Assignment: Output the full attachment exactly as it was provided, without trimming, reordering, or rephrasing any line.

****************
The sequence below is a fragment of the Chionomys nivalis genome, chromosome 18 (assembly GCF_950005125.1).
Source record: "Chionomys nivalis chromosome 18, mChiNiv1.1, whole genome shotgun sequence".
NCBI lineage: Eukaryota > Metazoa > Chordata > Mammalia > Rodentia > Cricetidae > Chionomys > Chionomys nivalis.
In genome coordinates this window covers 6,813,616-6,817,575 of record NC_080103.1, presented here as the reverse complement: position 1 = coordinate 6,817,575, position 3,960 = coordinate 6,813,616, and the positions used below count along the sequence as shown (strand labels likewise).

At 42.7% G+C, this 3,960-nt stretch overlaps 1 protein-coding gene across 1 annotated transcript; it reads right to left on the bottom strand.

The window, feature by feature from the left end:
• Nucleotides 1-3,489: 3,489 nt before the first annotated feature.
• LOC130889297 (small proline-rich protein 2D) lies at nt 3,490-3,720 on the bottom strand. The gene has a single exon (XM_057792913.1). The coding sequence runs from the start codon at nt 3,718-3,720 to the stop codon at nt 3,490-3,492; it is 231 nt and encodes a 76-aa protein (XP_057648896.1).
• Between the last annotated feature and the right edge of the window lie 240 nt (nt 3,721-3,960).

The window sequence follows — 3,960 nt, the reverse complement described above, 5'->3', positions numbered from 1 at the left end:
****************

The sequence below is a fragment of the Chionomys nivalis genome, chromosome 18 (assembly GCF_950005125.1).
Source record: "Chionomys nivalis chromosome 18, mChiNiv1.1, whole genome shotgun sequence".
NCBI lineage: Eukaryota > Metazoa > Chordata > Mammalia > Rodentia > Cricetidae > Chionomys > Chionomys nivalis.
In genome coordinates this window covers 6,813,616-6,817,575 of record NC_080103.1, presented here as the reverse complement: position 1 = coordinate 6,817,575, position 3,960 = coordinate 6,813,616, and the positions used below count along the sequence as shown (strand labels likewise).

At 42.7% G+C, this 3,960-nt stretch overlaps 1 protein-coding gene across 1 annotated transcript; it reads right to left on the bottom strand.

The window, feature by feature from the left end:
• Nucleotides 1-3,489: 3,489 nt before the first annotated feature.
• LOC130889297 (small proline-rich protein 2D) lies at nt 3,490-3,720 on the bottom strand. The gene has a single exon (XM_057792913.1). The coding sequence runs from the start codon at nt 3,718-3,720 to the stop codon at nt 3,490-3,492; it is 231 nt and encodes a 76-aa protein (XP_057648896.1).
• Between the last annotated feature and the right edge of the window lie 240 nt (nt 3,721-3,960).

The window sequence follows — 3,960 nt, the reverse complement described above, 5'->3', positions numbered from 1 at the left end: